Evergrande (EGRNY) is showing resilience, as it makes a big payment deadline that could have otherwise led to default.
But that’s no solace to aggrieved investors.
The Chinese real estate developer recently "dodged death by default for a second time ... cobbling together the cash to make a US$47.5 million coupon payment to bondholders before a grace period expired” TheStreet’s Alex Frew McMillan noted on Real Money. “Missing the 30-day grace period would have caused default across other Evergrande instruments. It has US$19 billion in offshore bonds in all.”
While Evergrande fights to live on, it's not clear where the bailout bucks are coming from. Communist leaders have told Evergrande founder Hui Ka-yan, once the richest person in Asia, to pay the company's debts out of his own pocket if need be, Bloomberg reports. “He already has used his own money to get a project completed by another developer that had issued a bond guaranteed by Evergrande,” McMillan added.
But Hui’s pockets aren’t as deep as they used to be.
“Hui was the biggest loser on the new Hurun China Rich List for 2021,” McMillan said. “His fortunes fell US$25 billion, to US$11.3 billion, sending him south from fifth place to 70th in the ranking. That drop is mainly as a result of Evergrande's nearly 84% decline in share price this year.”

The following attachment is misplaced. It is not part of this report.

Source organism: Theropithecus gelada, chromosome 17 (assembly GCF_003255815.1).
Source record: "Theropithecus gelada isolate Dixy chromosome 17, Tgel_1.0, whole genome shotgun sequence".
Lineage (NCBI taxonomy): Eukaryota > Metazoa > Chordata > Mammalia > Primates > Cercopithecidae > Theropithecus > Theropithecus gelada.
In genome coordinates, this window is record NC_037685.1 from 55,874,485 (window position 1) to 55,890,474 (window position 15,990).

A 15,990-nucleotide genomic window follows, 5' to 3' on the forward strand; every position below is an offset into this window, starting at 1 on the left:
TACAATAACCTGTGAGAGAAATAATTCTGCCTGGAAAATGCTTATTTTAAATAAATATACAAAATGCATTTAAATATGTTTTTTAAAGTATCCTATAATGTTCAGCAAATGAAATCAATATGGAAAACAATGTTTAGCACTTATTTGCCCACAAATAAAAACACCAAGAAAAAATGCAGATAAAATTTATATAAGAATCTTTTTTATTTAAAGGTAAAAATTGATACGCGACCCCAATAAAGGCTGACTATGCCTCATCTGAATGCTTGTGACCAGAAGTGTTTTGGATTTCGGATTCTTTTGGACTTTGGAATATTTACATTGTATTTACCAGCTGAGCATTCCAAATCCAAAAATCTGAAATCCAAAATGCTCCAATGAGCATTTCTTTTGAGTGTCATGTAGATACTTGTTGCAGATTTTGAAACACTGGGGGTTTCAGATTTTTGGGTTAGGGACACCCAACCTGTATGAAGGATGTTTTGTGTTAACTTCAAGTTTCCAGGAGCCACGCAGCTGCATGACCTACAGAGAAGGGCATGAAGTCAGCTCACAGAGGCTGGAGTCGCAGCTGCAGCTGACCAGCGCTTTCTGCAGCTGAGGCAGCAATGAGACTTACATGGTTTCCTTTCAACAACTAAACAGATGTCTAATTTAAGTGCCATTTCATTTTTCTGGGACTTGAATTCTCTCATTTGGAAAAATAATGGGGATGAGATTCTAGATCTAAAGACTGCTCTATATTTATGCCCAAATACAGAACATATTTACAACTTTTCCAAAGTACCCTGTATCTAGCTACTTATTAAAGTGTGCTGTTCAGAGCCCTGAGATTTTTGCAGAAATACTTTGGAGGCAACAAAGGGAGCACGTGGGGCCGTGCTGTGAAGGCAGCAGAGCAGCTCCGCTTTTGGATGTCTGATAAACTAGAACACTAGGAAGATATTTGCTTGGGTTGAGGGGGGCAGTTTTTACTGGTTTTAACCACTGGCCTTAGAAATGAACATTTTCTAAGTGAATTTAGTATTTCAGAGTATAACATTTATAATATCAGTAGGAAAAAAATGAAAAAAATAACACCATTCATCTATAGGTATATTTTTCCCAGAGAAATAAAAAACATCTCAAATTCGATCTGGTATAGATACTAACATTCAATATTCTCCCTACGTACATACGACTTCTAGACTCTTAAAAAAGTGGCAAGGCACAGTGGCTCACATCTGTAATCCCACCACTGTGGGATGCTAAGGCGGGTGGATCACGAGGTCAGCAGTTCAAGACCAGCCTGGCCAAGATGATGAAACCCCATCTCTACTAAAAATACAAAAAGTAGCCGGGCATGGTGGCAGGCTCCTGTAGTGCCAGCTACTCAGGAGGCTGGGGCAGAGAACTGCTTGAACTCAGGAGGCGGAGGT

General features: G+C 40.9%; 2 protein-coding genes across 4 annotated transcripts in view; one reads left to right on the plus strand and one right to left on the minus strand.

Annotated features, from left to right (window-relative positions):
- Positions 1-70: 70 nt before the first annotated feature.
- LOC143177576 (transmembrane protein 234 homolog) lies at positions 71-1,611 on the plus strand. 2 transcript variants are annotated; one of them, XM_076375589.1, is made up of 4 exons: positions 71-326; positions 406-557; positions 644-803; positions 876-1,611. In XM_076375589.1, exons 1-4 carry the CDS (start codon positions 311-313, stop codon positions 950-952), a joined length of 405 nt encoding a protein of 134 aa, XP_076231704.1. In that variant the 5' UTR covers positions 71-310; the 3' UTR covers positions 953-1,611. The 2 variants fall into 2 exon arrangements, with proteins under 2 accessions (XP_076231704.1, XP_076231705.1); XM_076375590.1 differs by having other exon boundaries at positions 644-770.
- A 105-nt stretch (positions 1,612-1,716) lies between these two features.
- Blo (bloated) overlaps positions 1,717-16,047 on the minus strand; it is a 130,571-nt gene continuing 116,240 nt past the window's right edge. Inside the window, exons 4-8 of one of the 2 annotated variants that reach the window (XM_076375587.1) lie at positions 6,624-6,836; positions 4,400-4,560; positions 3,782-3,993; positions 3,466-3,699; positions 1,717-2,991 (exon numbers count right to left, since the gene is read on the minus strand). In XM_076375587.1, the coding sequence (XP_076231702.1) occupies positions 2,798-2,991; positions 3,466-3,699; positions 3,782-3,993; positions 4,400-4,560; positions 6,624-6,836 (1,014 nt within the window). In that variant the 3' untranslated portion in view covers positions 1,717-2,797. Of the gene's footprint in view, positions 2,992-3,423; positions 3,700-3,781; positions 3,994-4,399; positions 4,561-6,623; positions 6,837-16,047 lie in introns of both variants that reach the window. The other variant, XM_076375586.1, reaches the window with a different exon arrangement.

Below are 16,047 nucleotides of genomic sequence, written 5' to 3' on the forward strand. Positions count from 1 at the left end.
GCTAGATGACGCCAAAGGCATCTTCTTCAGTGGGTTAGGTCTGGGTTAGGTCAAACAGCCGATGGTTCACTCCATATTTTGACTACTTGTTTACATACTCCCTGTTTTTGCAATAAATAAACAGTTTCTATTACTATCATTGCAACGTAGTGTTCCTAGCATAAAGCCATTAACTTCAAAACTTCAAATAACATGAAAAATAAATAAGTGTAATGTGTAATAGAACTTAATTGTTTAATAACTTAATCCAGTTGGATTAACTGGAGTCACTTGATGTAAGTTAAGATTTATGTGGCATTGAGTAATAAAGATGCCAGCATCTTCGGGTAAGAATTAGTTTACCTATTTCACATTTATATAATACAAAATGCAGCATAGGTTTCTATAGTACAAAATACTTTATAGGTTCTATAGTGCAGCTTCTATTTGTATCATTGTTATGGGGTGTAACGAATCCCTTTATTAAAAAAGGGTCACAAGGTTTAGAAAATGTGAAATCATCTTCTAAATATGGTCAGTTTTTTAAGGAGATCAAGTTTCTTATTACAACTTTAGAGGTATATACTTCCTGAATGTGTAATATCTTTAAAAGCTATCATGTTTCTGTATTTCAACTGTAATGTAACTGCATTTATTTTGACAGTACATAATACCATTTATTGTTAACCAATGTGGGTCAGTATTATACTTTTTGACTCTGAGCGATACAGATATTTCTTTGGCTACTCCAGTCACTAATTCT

Adding more fuel to the fire, ratings agency Standard & Poor's said in September that an Evergrande default is ultimately highly likely, even if the company does negotiate with its borrowers.
"We believe nonpayment risk is extremely high and could ultimately lead to debt restructuring - meaning a default scenario is a virtual certainty," S&P says.
What’s more, Beijing precipitated the current crisis.
“In August 2020, Chinese regulators introduced a policy of the "three red lines," limiting how much developers are allowed to borrow,” McMillan explained. “Developers have to maintain a liability to asset ratio of less than 70%, a net gearing ratio of less than 100%, and a cash to short-term debt ratio of more than 1x.”
Only 6% of Chinese developers could satisfy all three red lines, S&P said at the time of their introduction. “Their efforts to meet more-stringent borrowing requirements have forced them to stall their business models of building and selling projects as fast as they can to generate the cash churn necessary to get the next project off the ground,” McMillan noted.
However, he remains sanguine on the ultimate outcome. “The company is doing its level best to sustain the interests of foreign and onshore bondholders alike. Future negotiations may still lead to a haircut for those bondholders, but they should still have a full head of hair and be far from bald when it ends,” McMillan said.